Sauces, Garnishes and Accompaniment



Sauces have a very important purpose in cookery as they can enhance and intensify the quality of the food they are served with. For example, poaching a fillet of fish often causes a dry texture. To avoid this, you can reduce the poaching liquid in a pan to concentrate the flavour, add some wine, cream and seasoning and then thicken the liquid. The result is a creamy sauce that complements the texture of the fish and adds moistures and flavour.

Sauces may be ready made sauces, usually bought, such as soy sauce, tomato sauce, or freshly prepared by the cook; such as Béchamel sauce, which is made just before serving. Sauces for salads are called salad dressing. Sauces made by deglazing a pan are called pan sauces. Sauces add appearance, moisture, flavour and appetite appeal and if needed can be served separately to prevent the food from becoming soggy before the customer gets it or if the customer requests to have it separately as they are not sure they will like it.


Food garnishes are decorations added to an item for colour contrast and to provide visual appeal and flavour. Garnishes can be cooked or raw and must be edible and appropriate to a particular dish. For example, adding a twist of lemon or orange with glace cherries to a steak is inappropriate as their flavours are not compatible with that of the steak. A garnish provides a visual element that gives food a special finishing touch. Most food presentations need to be garnished but not on all occasions as adding another element may confuse the presentation rather than complement it.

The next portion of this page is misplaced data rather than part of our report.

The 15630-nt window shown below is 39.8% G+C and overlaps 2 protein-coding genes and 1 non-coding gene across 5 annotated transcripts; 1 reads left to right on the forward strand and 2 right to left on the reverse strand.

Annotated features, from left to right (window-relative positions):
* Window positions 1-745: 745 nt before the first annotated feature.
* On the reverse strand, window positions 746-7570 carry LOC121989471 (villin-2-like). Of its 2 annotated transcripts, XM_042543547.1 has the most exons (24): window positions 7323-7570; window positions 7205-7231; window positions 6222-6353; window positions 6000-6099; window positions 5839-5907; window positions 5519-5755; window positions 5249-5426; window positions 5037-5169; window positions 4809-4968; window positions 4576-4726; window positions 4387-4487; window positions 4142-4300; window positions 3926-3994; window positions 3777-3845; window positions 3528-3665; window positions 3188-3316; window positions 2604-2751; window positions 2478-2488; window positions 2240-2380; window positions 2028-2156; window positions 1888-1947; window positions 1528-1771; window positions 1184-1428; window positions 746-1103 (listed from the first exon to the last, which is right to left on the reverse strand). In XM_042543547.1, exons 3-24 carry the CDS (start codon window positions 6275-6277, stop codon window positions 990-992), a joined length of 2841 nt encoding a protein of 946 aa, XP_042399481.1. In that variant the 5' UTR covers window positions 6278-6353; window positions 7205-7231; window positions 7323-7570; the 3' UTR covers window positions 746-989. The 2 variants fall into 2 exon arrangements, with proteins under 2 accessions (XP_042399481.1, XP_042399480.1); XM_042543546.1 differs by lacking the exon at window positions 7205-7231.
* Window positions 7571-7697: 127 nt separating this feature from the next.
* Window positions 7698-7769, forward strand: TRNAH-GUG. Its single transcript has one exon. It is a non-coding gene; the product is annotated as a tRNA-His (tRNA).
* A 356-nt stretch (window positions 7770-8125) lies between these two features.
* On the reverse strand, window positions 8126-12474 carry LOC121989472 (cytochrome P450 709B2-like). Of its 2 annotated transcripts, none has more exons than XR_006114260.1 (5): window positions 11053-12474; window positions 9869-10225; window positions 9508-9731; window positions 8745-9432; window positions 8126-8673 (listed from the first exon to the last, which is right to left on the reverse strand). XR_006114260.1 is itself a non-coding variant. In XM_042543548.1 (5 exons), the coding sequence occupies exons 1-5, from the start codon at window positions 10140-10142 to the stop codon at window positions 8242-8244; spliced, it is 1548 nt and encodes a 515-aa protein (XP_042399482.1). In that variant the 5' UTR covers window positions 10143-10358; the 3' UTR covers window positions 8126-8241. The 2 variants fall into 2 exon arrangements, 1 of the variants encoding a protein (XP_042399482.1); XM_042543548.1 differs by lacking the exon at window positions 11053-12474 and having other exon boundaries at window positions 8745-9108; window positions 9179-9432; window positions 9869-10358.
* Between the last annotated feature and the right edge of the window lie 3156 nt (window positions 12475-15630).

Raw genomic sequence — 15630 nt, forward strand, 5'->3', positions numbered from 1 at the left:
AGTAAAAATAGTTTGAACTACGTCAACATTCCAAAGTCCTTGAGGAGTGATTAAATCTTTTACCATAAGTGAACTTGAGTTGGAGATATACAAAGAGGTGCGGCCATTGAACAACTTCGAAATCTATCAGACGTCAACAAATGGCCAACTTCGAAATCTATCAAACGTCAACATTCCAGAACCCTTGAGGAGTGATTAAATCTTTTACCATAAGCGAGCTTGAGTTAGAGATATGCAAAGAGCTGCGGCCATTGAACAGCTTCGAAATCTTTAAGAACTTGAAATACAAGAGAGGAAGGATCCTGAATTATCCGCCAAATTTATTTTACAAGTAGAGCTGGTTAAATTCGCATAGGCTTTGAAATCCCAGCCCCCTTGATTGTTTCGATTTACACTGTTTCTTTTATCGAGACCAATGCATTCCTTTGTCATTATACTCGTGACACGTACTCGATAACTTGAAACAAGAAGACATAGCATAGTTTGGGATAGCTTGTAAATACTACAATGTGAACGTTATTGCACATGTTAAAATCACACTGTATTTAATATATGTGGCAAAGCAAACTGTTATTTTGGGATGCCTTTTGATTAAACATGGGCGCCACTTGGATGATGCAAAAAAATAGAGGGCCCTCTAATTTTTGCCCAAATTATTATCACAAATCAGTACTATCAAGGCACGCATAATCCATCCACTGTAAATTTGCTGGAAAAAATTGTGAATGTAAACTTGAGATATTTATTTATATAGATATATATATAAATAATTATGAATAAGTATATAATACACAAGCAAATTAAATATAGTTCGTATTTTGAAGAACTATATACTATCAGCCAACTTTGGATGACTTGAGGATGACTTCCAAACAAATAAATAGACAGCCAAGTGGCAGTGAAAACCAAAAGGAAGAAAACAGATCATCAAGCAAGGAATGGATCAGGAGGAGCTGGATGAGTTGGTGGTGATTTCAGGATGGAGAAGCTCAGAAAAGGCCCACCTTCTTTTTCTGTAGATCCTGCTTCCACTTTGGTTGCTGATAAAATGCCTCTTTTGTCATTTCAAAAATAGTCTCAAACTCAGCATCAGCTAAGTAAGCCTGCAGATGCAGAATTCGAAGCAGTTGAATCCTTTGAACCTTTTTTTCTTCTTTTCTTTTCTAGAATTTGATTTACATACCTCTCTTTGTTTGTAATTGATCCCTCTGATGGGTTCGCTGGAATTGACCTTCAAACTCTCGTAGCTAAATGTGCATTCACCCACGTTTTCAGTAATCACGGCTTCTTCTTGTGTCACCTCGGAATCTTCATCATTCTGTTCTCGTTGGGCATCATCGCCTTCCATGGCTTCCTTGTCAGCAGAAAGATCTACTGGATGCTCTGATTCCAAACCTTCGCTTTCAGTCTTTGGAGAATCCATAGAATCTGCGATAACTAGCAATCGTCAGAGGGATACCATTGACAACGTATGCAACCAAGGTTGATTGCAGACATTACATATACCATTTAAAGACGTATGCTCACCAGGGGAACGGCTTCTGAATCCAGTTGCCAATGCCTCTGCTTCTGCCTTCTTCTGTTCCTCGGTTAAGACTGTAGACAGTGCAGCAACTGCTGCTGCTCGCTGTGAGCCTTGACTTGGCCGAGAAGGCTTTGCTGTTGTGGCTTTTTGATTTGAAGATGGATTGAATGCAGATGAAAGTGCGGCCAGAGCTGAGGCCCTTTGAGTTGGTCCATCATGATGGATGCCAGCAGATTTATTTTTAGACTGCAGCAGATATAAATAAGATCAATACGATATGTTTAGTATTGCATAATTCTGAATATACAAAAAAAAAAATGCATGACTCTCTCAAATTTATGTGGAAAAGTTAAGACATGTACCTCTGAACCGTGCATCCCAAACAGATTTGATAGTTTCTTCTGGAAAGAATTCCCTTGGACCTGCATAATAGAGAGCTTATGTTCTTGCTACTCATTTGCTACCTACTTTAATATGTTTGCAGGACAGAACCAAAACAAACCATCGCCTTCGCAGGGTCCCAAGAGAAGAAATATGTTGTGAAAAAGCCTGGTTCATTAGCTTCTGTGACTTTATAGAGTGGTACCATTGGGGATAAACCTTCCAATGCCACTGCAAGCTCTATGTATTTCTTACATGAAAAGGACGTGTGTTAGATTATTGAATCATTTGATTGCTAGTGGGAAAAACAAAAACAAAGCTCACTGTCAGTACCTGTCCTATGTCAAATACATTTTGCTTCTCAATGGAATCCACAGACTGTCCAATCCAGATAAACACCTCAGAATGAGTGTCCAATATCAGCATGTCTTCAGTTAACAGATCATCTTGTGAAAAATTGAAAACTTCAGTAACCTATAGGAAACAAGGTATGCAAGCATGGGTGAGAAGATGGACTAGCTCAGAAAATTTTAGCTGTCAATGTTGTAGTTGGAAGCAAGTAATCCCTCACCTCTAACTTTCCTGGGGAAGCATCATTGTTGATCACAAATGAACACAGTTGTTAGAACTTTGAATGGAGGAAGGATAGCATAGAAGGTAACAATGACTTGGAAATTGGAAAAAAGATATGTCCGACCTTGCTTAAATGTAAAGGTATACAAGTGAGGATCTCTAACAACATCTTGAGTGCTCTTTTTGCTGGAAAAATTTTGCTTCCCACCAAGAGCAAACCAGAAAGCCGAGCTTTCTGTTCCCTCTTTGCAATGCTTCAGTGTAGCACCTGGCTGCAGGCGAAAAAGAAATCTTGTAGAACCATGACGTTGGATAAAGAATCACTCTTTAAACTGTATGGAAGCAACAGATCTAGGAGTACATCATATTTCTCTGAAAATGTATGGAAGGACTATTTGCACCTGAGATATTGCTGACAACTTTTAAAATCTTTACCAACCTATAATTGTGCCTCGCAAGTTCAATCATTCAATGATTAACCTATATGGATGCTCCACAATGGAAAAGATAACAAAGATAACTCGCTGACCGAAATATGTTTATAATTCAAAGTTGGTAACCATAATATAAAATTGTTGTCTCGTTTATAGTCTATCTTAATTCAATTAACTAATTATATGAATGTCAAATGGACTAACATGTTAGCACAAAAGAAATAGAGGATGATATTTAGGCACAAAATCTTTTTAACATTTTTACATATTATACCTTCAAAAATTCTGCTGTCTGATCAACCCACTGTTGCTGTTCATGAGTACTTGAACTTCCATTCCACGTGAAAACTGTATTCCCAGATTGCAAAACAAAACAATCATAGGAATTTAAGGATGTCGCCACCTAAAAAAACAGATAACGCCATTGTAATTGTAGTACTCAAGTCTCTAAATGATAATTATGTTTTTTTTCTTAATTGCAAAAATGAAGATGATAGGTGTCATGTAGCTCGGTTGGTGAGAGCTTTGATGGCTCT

The garnish selected must:

  • Suit the occasion, the dish and the main ingredient
  • Have a function on the plate e.g. garnish to give height or colour
  • Always harmonise with the finished product. Never overshadow the food, keep it simple
  • Take advantage of the natural features of the ingredients e.g. the unusual shape of a vegetable can add interest rather than adding a garnish: the specific colour of fruit or the texture of cereal can also add interest rather than adding a garnish.


Accompaniments are items used to accompany or serve with the main ingredient of the dish. They may include the garnish, sauces and vegetables or even the side salad.

Examples of traditional accompaniments:

  • Roast beef with mustard or horseradish
  • Roast turkey with cranberry sauce, roast vegetables
  • Indian curry with poppadum’s, raita, chutney
  • Roast Lamb with mint sauce, vegetables, gravy
  • Roast Pork with apple sauce, stuffing
  • Seafood with lemon wedge